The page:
1. Overview
  2. Forthcoming Events
  3. Past Events
  4. Summer D.S.
  5. Spring D.S.
  6. D.S. in Okinawa
    デザインスクール in 沖縄
  7. D.S. in Hong Kong
    デザインスクール in 香港
Design Visions

Re-designing people's beliefs and attitudes about weight gain and obesity: Implications for anti-obesity campaigns

Speaker: Dr Rachel Dryer (Senior Lecturer, School of Psychology, Charles Sturt University, Australia)

Date and Time: Wednesday, November 1, 2017  17:00-19:00
Location: The 2nd conference room, 1st Floor Faculty of Education Main Bldg., Kyoto University  
   http://www.kyoto-u.ac.jp/en/access/yoshida/main.html (No.21 on the map)

Sponsored by: Collaborative Graduate Program in Design (Design School), Kyoto University

Contact: manalo.emmanuel.3z[at]kyoto-u.ac.jp(Please change [at] to @.)
     Emmanuel Manalo (Professor, Graduate School of Education)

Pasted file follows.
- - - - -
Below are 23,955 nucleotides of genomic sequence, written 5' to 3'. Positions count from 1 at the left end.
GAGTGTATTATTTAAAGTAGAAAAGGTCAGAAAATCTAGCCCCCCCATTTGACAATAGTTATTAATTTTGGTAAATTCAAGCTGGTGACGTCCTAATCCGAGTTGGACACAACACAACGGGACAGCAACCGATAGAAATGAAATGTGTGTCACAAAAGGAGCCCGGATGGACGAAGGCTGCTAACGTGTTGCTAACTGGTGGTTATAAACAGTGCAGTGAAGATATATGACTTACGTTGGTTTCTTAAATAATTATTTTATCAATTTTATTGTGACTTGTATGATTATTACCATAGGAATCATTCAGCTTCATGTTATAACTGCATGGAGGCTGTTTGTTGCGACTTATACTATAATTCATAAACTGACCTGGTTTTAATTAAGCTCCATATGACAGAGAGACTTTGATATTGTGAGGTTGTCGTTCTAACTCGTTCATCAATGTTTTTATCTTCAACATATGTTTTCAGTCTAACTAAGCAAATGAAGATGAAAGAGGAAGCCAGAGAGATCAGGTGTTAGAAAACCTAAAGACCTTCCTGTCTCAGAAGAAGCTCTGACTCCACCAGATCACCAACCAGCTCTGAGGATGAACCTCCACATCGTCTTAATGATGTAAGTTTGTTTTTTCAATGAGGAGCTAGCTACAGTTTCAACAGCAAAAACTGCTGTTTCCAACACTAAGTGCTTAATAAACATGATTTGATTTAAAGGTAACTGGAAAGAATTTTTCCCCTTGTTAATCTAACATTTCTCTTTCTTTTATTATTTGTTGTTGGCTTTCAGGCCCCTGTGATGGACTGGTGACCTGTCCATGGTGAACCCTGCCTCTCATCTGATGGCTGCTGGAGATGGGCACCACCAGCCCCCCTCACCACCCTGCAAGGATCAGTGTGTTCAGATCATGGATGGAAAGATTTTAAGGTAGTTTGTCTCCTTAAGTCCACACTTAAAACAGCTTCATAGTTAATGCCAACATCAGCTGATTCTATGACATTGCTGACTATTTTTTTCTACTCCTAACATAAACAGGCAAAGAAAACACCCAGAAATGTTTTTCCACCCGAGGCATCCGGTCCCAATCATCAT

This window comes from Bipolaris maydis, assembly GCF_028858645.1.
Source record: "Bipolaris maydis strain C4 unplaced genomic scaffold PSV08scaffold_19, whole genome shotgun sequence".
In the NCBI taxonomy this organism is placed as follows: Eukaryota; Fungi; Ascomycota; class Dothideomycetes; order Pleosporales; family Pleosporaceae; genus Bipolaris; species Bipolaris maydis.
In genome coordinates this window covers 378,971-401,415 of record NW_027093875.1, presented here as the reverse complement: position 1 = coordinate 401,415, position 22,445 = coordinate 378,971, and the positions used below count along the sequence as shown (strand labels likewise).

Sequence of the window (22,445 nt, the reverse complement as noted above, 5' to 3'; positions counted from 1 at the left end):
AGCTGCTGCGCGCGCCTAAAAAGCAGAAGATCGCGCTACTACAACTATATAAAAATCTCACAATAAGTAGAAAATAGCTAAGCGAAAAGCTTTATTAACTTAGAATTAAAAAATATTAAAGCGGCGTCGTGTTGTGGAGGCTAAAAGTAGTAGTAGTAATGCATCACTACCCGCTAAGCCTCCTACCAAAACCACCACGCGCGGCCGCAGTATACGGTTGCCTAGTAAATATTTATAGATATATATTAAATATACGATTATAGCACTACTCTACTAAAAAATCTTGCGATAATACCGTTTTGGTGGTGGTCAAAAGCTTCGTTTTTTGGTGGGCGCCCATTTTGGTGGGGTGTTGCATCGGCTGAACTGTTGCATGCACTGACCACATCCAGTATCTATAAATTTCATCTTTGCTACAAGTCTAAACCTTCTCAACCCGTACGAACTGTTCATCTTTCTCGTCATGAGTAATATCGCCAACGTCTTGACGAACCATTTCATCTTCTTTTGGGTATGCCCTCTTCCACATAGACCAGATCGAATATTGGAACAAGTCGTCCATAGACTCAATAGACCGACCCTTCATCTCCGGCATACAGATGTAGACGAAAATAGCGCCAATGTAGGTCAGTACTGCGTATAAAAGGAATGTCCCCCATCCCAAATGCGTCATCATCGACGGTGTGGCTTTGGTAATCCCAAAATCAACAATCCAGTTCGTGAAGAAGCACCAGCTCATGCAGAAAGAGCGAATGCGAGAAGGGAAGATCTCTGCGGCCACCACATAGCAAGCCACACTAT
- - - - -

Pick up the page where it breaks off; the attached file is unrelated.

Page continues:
Obesity is recognised as a significant global problem in modern societies due to its rapid rate of growth and the associated health risks for individuals affected by this condition. Understanding how best to design educational initiatives for the general public to promote healthy eating and behaviours in order to prevent this condition is an important challenge facing health educators. This lecture will present some new research findings in this topic from Dr Rachel Dryer (Senior Lecturer, School of Psychology, Charles Sturt University, Australia). For instance, an examination of current anti-obesity advertisements found that advertisements perceived to be stigmatising towards overweight and obese individuals were less likely to be effective in motivating and inspiring self-efficacy for adopting healthy lifestyle behaviours in audiences, compared to advertisements that were perceived to be less stigmatising. Moreover, viewers’ levels of internalised stigma and causal beliefs about obesity were found to be significant predictors of perceived stigma in the advertisements. Another important finding is that people’s causal beliefs about obesity and associated levels of stigmatisation towards overweight/obese individuals can be modified. These findings have implications for the design of anti-obesity campaigns in terms of their effectiveness in modifying people’s attitudes and behaviour towards obesity. During the lecture, there will be opportunities to ask questions and engage in discussions about this topic.